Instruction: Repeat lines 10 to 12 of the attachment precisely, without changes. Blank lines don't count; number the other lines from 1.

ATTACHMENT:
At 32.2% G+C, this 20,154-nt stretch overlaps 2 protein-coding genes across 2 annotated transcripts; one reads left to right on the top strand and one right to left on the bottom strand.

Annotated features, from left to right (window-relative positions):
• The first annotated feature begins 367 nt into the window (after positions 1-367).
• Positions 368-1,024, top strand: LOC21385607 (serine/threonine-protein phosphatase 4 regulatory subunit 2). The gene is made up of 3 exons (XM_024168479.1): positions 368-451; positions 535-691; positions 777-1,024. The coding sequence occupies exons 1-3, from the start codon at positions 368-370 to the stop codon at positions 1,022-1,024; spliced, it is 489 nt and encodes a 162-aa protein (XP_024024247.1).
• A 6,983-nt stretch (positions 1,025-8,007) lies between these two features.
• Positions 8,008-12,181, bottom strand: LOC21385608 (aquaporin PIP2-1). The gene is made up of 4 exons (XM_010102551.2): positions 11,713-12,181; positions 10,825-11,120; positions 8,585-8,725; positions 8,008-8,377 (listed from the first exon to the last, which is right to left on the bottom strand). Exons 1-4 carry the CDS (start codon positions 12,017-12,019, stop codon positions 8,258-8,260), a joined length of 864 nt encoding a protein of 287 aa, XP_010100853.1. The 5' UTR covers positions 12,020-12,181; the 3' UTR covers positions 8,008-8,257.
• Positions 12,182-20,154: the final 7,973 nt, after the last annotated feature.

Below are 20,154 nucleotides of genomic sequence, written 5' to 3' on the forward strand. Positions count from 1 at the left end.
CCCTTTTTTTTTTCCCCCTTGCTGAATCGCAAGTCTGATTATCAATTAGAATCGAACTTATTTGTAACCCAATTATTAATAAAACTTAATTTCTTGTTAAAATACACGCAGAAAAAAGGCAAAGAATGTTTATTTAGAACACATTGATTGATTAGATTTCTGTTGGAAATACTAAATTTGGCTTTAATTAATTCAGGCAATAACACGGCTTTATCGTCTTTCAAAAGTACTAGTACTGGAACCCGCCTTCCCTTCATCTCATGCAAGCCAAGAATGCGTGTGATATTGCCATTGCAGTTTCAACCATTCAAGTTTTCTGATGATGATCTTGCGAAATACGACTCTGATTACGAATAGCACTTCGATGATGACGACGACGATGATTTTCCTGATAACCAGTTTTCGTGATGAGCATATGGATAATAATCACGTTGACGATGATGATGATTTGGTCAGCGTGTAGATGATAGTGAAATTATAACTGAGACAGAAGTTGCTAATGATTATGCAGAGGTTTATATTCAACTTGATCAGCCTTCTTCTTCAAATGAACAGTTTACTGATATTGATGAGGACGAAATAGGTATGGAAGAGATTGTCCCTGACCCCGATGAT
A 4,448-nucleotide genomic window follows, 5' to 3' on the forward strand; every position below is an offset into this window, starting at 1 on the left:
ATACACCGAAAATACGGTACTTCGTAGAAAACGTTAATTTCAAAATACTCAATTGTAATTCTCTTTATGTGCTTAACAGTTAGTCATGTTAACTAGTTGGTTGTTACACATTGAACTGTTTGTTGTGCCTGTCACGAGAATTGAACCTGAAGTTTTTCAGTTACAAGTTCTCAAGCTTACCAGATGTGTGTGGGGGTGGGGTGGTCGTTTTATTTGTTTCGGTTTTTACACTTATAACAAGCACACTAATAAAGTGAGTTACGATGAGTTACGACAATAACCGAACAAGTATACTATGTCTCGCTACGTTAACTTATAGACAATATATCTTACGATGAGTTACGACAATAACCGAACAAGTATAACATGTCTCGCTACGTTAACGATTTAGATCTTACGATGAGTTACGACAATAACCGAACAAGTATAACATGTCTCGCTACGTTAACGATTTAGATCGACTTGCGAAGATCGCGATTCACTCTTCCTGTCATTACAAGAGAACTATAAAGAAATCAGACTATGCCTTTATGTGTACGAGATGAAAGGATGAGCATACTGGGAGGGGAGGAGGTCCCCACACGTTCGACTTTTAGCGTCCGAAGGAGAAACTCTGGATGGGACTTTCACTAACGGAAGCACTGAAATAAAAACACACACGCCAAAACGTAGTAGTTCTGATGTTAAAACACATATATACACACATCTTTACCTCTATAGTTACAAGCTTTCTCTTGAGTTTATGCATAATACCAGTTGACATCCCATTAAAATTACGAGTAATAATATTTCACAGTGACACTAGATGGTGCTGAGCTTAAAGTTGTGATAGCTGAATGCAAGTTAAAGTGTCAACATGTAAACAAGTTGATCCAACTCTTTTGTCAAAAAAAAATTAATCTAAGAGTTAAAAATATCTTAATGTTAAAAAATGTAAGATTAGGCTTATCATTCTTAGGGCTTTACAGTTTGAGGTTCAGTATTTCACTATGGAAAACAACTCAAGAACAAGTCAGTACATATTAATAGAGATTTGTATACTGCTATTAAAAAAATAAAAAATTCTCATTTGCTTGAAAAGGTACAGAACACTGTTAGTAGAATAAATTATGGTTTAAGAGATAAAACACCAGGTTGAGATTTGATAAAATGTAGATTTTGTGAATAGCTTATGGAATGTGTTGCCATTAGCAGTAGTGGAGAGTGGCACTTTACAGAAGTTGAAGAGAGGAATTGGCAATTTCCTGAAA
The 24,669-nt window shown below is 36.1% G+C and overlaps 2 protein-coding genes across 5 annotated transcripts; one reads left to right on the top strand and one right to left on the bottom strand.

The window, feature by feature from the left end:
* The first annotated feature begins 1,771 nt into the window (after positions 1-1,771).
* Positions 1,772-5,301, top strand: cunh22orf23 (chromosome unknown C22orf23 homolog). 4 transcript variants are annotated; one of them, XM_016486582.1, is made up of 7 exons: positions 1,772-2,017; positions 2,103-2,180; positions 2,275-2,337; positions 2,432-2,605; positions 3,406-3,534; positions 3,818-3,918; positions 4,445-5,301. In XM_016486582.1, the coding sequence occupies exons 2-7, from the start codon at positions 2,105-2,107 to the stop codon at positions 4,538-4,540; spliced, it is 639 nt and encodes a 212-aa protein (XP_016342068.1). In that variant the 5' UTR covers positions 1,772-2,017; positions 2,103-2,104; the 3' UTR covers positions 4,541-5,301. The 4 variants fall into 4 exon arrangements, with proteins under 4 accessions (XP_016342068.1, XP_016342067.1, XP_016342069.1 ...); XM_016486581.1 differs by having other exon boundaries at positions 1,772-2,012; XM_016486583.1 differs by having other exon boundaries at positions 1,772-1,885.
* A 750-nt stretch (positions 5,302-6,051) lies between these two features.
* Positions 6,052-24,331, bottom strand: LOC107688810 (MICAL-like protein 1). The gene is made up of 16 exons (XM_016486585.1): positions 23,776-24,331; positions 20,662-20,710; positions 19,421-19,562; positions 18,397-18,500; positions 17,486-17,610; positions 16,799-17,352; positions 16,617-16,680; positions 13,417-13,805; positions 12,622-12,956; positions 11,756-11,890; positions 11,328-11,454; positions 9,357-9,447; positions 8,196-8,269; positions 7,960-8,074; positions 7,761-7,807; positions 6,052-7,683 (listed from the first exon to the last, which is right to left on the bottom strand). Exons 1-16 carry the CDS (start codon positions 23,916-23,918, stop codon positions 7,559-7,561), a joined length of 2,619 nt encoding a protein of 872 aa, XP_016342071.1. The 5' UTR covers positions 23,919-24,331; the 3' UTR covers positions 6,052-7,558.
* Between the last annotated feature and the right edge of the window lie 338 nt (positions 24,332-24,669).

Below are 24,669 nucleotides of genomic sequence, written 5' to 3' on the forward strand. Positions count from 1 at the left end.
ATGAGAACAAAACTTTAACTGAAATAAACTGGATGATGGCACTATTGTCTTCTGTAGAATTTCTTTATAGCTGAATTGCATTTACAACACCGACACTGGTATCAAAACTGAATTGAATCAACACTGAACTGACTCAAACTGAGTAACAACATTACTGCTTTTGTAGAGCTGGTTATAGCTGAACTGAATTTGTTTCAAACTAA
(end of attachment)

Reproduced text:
A 4,448-nucleotide genomic window follows, 5' to 3' on the forward strand; every position below is an offset into this window, starting at 1 on the left:
ATACACCGAAAATACGGTACTTCGTAGAAAACGTTAATTTCAAAATACTCAATTGTAATTCTCTTTATGTGCTTAACAGTTAGTCATGTTAACTAGTTGGTTGTTACACATTGAACTGTTTGTTGTGCCTGTCACGAGAATTGAACCTGAAGTTTTTCAGTTACAAGTTCTCAAGCTTACCAGATGTGTGTGGGGGTGGGGTGGTCGTTTTATTTGTTTCGGTTTTTACACTTATAACAAGCACACTAATAAAGTGAGTTACGATGAGTTACGACAATAACCGAACAAGTATACTATGTCTCGCTACGTTAACTTATAGACAATATATCTTACGATGAGTTACGACAATAACCGAACAAGTATAACATGTCTCGCTACGTTAACGATTTAGATCTTACGATGAGTTACGACAATAACCGAACAAGTATAACATGTCTCGCTACGTTAACGATTTAGATCGACTTGCGAAGATCGCGATTCACTCTTCCTGTCATTACAAGAGAACTATAAAGAAATCAGACTATGCCTTTATGTGTACGAGATGAAAGGATGAGCATACTGGGAGGGGAGGAGGTCCCCACACGTTCGACTTTTAGCGTCCGAAGGAGAAACTCTGGATGGGACTTTCACTAACGGAAGCACTGAAATAAAAACACACACGCCAAAACGTAGTAGTTCTGATGTTAAAACACATATATACACACATCTTTACCTCTATAGTTACAAGCTTTCTCTTGAGTTTATGCATAATACCAGTTGACATCCCATTAAAATTACGAGTAATAATATTTCACAGTGACACTAGATGGTGCTGAGCTTAAAGTTGTGATAGCTGAATGCAAGTTAAAGTGTCAACATGTAAACAAGTTGATCCAACTCTTTTGTCAAAAAAAAATTAATCTAAGAGTTAAAAATATCTTAATGTTAAAAAATGTAAGATTAGGCTTATCATTCTTAGGGCTTTACAGTTTGAGGTTCAGTATTTCACTATGGAAAACAACTCAAGAACAAGTCAGTACATATTAATAGAGATTTGTATACTGCTATTAAAAAAATAAAAAATTCTCATTTGCTTGAAAAGGTACAGAACACTGTTAGTAGAATAAATTATGGTTTAAGAGATAAAACACCAGGTTGAGATTTGATAAAATGTAGATTTTGTGAATAGCTTATGGAATGTGTTGCCATTAGCAGTAGTGGAGAGTGGCACTTTACAGAAGTTGAAGAGAGGAATTGGCAATTTCCTGAAA
The 24,669-nt window shown below is 36.1% G+C and overlaps 2 protein-coding genes across 5 annotated transcripts; one reads left to right on the top strand and one right to left on the bottom strand.